Thank you to the good folks who offered that yesterday’s mystery flower was not in fact a species of gentian but actually Turtlehead. I had paused at Turtlehead in my wildflower guide and considered it as a possibility, but finally dismissed it thinking the flowers didn’t look quite right. Of course, the photos in the guide are taken from the side, and mine is taken from the top, which makes direct comparison tricky.
Since I have such a marvelous crew of plant identification experts reading this blog, I was hoping I might call upon some of you for help with this flower. This plant is growing in my sister’s garden (and lawn, when unmown) in Peterborough, Ontario. She claims it to be one of the most tenacious and invasive plants in her garden, persisting in the lawn despite constant hacking with the mower, and spreading through the garden if it’s not kept under control by weeding/pruing. Despite its pretty and rather distinctive flowers, neither myself nor our mom were able to produce an identification for it. It’s been blooming for a couple of months, and is apparently down to just an odd bloom or two (these photos were taken a month ago).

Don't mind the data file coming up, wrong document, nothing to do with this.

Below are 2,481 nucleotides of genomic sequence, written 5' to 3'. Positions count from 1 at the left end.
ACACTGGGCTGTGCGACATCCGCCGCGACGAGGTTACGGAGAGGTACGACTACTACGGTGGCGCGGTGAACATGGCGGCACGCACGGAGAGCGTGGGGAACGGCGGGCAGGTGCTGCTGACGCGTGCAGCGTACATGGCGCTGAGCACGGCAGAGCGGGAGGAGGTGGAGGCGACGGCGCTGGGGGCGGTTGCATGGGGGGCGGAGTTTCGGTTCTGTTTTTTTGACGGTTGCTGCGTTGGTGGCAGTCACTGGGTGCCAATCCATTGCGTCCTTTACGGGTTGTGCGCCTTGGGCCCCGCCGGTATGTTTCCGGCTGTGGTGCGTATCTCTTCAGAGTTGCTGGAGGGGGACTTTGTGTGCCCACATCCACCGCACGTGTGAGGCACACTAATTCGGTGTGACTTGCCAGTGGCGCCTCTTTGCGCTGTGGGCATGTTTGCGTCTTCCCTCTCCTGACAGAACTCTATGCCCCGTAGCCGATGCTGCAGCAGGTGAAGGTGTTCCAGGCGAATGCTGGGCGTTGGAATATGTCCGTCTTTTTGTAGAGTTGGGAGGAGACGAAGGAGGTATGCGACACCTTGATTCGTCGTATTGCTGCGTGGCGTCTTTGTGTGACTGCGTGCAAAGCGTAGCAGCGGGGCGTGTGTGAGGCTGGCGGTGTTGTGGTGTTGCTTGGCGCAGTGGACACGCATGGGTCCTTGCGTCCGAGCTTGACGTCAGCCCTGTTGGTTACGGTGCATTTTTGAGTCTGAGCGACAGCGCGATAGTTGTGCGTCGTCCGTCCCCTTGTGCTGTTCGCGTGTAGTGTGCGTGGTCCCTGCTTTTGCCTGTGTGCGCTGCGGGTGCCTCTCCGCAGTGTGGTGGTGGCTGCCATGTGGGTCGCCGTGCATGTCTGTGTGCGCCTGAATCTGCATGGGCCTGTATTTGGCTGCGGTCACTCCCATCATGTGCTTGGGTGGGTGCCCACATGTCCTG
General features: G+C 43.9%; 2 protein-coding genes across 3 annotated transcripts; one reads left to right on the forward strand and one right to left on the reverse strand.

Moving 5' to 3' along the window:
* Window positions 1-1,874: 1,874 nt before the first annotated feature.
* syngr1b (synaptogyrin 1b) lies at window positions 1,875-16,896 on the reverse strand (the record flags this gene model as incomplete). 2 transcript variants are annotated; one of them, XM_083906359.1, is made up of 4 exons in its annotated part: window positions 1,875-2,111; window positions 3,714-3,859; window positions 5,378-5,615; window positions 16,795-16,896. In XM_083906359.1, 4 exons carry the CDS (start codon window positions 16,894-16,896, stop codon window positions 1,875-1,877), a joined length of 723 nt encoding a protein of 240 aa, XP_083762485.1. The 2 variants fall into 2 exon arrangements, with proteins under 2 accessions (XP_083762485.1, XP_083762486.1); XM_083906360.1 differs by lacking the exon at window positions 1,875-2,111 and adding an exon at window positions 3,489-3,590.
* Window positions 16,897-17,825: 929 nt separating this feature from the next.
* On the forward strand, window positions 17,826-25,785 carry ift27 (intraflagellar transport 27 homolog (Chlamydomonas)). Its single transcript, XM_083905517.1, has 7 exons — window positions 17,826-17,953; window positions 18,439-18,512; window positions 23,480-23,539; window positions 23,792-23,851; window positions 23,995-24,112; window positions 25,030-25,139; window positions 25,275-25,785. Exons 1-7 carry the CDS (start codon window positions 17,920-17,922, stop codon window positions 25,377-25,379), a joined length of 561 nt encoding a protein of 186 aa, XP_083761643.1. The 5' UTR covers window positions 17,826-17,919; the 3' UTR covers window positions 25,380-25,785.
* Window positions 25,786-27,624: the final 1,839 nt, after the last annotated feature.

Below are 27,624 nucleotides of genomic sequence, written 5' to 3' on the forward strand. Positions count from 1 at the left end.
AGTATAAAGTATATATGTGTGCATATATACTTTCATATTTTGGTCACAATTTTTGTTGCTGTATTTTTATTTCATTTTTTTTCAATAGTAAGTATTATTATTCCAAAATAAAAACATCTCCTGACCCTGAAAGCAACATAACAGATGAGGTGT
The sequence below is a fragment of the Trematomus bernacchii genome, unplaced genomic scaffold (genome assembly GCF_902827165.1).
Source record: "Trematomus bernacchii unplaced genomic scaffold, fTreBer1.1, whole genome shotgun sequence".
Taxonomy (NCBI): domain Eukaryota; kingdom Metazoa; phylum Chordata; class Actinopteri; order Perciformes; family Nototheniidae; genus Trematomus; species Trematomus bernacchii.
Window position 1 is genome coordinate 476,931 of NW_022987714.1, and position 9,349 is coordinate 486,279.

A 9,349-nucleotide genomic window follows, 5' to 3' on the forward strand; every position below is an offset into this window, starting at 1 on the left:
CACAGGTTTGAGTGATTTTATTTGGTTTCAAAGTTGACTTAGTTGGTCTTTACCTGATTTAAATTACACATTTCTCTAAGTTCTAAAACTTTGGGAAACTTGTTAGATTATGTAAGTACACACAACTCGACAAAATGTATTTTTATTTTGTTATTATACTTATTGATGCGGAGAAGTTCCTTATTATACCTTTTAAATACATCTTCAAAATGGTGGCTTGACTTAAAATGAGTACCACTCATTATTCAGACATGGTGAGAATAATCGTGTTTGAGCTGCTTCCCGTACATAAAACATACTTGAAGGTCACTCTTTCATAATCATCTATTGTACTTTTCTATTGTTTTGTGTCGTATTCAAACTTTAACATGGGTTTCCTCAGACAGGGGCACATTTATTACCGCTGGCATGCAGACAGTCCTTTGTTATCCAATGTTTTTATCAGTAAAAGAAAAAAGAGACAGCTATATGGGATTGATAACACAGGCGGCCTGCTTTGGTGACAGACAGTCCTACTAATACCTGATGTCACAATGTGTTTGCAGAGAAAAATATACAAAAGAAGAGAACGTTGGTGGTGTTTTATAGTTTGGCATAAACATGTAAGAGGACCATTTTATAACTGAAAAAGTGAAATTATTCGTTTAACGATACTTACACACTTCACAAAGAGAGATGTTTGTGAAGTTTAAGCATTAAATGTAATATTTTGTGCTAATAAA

Edit: Jackie of Saratoga Woods and Waterways has identified the plant as Common Comfrey, Symphytum officinale, apparently a medicinal plant that has many practical uses around the garden. Thanks for the help, Jackie!
Here’s a closer image of the flowers. The closest match I could find was bluebells, but the shape doesn’t seem quite right. We contemplated that it might be a domesticated plant, but normally garden species aren’t so invasive. Ideas?
Speaking of tenacious plants in my sister’s yard… She’s had a lot of trouble with Field Bindweed smothering her garden ornaments and other plants. Apparently this evening she opened the oven’s bottom drawer to get a pot and noticed a bit of plant stem. Thinking it must have fallen in at some point (the only reasonable explanation) she tried to pick it up, and it resisted.
She pulled the stove out and discovered that the plant had managed to squeeze its way through a tiny hole in the floor where a hose came in, and, despite the near absence of light under the stove, had grown a few feet already. Aside from its somewhat sickly colour, it seemed to not be doing too badly under there! They’re contemplating setting up a trellis against the wall for it to grow up…
(all photos provided by my sister)